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Pom Wonderful LLC v. Ocean Spray Cranberries

July 16, 2009

POM WONDERFUL LLC, A DELAWARE LIMITED LIABILITY COMPANY, PLAINTIFF,
v.
OCEAN SPRAY CRANBERRIES, INC., A DELAWARE CORPORATION, DEFENDANT.



The opinion of the court was delivered by: Dean D. Pregerson United States District Judge

ORDER DENYING MOTION TO DISMISS [Motion filed on April 16, 2009]

I. BACKGROUND

Plaintiff Pom Wonderful produces and sells pomegranate juice and juice blends. Defendant Ocean Spray Cranberries also sells various bottled juices, including a pomegranate and cranberry juice blend it began selling in 2007 (the "Beverage"). (Compl. ¶ 18.)

Plaintiff alleges that while Defendant primarily markets the pomegranate and cranberry juices in its Beverage on its product label, the product is almost entirely comprised of apple and grape juice. (Id. ¶ 19-20.) Of the five juices that comprise the product, according to its label, cranberry juice ranks third and pomegranate juice ranks fifth. (Id. ¶ 22.) Therefore, Plaintiff alleges that Defendant made false and misleading representations regarding the primary ingredients of its product. Plaintiff also alleges that Defendant markets its product as being high in antioxidants, as is pomegranate juice, when in fact the Beverage does not contain high levels of antioxidants. (Id. ¶ 23.) According to Plaintiff, Defendant also made similar misrepresentations regarding its Beverage at its website "www.oceanspray.com." (Id. ¶ 21.)

As a result of Defendant's misrepresentations, Plaintiff states that Defendant's costs to produce the Beverage are lower and Defendant can charge less for its product than competitors such as Plaintiff. Meanwhile, consumers are "tricked" into thinking they are getting a product that is similar to Plaintiff's (whose product is primarily pomegranate juice) for a lower price. (Id. ¶ 24.) Plaintiff thus alleges injury to its business and deprivation of goodwill in the juice market, to Defendant's benefit. (Id. ¶ 24-25.) Specifically, Plaintiff alleges the following federal and state claims:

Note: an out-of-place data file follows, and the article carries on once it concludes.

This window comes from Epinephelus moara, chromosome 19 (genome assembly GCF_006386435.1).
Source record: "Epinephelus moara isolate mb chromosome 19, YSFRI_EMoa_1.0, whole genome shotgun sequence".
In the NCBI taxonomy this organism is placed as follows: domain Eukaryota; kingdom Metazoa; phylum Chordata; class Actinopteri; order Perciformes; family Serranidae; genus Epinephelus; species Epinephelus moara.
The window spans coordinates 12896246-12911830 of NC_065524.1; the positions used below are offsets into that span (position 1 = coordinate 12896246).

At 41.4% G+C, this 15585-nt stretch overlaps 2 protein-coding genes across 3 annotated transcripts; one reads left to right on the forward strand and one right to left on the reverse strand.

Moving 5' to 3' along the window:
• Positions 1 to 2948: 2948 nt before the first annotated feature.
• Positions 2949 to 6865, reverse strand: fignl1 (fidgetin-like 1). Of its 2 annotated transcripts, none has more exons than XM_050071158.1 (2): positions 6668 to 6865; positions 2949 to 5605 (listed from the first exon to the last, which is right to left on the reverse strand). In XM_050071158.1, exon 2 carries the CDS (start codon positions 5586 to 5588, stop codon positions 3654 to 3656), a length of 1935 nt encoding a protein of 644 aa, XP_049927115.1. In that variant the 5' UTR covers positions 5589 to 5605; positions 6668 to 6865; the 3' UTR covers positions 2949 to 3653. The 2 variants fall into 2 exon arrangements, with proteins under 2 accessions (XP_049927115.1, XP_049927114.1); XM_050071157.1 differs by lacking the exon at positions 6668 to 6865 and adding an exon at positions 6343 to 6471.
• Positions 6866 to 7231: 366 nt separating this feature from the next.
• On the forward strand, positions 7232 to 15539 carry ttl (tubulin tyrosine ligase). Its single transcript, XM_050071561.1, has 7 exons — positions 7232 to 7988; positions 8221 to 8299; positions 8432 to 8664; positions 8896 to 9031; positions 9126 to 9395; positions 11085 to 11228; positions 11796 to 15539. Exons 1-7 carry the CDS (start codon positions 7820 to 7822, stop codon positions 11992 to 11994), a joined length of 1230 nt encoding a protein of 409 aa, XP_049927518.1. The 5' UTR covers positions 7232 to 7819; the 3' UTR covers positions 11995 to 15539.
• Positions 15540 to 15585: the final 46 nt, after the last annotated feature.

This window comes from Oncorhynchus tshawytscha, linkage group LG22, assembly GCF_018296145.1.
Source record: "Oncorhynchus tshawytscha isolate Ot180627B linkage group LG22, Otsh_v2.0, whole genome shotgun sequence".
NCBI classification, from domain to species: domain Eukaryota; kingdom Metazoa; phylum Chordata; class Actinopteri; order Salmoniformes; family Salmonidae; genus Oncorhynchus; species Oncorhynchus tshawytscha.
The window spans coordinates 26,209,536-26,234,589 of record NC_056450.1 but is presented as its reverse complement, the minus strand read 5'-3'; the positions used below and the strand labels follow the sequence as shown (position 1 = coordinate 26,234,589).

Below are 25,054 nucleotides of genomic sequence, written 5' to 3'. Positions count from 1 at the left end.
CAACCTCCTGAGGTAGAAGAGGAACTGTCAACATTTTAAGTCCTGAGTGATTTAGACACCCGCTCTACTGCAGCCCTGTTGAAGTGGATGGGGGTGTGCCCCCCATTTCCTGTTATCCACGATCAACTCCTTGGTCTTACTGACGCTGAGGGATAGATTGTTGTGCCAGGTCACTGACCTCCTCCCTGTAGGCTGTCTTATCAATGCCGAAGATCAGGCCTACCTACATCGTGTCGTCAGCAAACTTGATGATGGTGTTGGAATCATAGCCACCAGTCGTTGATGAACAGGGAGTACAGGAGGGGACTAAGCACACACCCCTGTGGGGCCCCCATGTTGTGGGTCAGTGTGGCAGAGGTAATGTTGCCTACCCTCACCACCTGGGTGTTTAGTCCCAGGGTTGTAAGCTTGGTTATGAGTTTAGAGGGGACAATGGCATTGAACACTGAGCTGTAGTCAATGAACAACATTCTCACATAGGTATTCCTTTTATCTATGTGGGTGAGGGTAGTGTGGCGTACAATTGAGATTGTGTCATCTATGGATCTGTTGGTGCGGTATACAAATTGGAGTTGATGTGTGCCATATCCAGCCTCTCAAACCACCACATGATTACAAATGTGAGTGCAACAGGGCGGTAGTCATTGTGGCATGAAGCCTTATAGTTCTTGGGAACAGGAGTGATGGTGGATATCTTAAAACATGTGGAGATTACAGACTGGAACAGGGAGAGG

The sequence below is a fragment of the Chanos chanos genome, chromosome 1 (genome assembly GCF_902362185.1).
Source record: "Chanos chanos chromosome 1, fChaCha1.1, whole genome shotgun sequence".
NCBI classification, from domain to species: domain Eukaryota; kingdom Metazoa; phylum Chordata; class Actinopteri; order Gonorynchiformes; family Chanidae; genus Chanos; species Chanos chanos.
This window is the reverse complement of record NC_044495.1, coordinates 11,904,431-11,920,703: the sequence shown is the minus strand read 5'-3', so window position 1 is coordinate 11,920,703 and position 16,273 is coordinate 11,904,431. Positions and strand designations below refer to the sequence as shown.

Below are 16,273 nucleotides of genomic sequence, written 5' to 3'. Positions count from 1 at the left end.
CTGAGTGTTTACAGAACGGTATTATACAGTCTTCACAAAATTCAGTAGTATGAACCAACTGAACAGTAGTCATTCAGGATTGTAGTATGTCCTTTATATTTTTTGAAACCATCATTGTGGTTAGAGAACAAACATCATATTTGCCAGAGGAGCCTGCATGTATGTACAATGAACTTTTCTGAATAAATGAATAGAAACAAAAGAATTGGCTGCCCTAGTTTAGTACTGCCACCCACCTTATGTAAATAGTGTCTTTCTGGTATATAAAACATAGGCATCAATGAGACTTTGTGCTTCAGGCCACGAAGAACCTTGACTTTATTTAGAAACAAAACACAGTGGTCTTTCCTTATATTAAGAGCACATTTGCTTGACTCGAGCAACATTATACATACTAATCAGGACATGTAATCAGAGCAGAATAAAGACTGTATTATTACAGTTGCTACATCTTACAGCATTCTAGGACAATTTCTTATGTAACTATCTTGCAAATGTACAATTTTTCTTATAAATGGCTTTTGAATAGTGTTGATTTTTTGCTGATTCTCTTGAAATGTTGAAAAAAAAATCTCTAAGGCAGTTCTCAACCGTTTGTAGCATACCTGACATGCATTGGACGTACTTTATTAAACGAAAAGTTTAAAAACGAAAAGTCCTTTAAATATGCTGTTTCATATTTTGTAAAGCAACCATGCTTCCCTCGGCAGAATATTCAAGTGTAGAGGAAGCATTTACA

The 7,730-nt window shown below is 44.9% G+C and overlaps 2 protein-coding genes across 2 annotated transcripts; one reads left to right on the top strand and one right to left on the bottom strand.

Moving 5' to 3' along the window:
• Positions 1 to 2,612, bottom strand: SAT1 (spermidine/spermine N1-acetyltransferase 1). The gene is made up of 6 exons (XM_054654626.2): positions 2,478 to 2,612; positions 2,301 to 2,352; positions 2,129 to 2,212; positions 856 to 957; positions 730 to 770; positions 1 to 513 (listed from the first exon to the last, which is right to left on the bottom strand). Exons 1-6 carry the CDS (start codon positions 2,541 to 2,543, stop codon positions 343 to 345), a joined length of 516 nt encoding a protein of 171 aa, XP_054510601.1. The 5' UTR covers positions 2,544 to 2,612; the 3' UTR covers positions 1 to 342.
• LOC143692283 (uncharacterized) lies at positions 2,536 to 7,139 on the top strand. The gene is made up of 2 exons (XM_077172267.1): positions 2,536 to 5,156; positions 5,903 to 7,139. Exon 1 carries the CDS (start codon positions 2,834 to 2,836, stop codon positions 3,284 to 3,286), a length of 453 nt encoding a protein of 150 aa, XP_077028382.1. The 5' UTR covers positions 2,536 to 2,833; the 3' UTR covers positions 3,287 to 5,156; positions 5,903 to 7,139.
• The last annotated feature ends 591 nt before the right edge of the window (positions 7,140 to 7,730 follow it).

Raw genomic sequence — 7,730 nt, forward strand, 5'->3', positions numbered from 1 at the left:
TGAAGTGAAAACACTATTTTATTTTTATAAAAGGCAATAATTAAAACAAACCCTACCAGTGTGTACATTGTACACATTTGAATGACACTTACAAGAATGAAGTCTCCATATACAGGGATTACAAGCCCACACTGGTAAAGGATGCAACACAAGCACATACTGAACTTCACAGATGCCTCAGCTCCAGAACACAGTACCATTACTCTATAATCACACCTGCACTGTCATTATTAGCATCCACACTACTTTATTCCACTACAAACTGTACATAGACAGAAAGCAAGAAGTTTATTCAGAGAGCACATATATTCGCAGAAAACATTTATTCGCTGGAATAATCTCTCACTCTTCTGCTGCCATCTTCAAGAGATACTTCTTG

1) false advertising under the Lanham Act, 15 U.S.C. § 1125(a);

2) false advertising under California Business & Professions Code § 17500; and

3) unfair competition under California Business & Professions Code § 17200, et seq. (Compl. 8-11.)

Defendant now moves to dismiss Plaintiff's complaint.

II. LEGAL STANDARD

Under Rule 12(b)(6), a complaint is dismissed when a plaintiff's allegations fail to state a claim upon which relief can be granted. Fed. R. Civ. P. 12(b)(6). When considering a 12(b)(6) motion, all allegations of material fact are accepted as true and should be construed in the light most favorable to the plaintiff. Resnick v. Hayes, 213 F.3d 443, 447 (9th Cir. 2000). A court properly dismisses a complaint under Rule 12(b)(6) based upon the "lack of a cognizable legal theory" or "the absence of sufficient facts alleged under the cognizable legal theory." Baliesteri v. Pacifica Police Dept., 901 F.2d 696, 699 (9th Cir. 1990). The plaintiff's obligation requires more than "labels and conclusions" or a "formulaic recitation of the elements of a cause of action." Bell Atlantic Corp. v. Twombly, 550 U.S. 544, 555 (2007)(internal quotation omitted). However, the complaint must state "only enough facts to state a claim to relief that is plausible on its face." Id. at 1974. A well-pleaded complaint may proceed even if it appears "that a recovery is very remote and unlikely." Id. at 1964 (quoting Scheuer v. Rhodes, 416 U.S. 232, 236 (1974)).

III. DISCUSSION

A. Evidentiary Issues

Both parties submitted additional evidence to this Court for its consideration. Generally, a district court "may not consider any material beyond the pleadings" on a motion to dismiss (e.g., facts presented in briefs, affidavits, or discovery materials). Hal Roach Studios, Inc. v. Richard Feiner & Co., 896 F.2d 1542, 1555 n.10 (9th Cir. 1989). Therefore, the Court declines to consider the parties' additional evidence and denies Defendant's request for judicial notice of a Federal and Drug Administration ("FDA") warning letter sent to it regarding its internet marketing.

B. Lanham Act - False Advertising Claim

Under the Lanham Act, any person that uses a "false description or representation" that is "in connection with any goods" is liable to another private individual "who believes he is or is likely to be damaged by the use of any such false description or representation." 15 U.S.C § 1125(a); see generally Jarrow Formulas, Inc. v. Nutrition Now, Inc., 304 F.3d 829, 835 (9th Cir. 2002)(citing Southland Sod Farms v. Stover Seed Co., 108 F.3d 1134, 1139 (9th Cir. 1997)). Defendant argues that Plaintiff's claim under the Lanham Act for false advertising is ...


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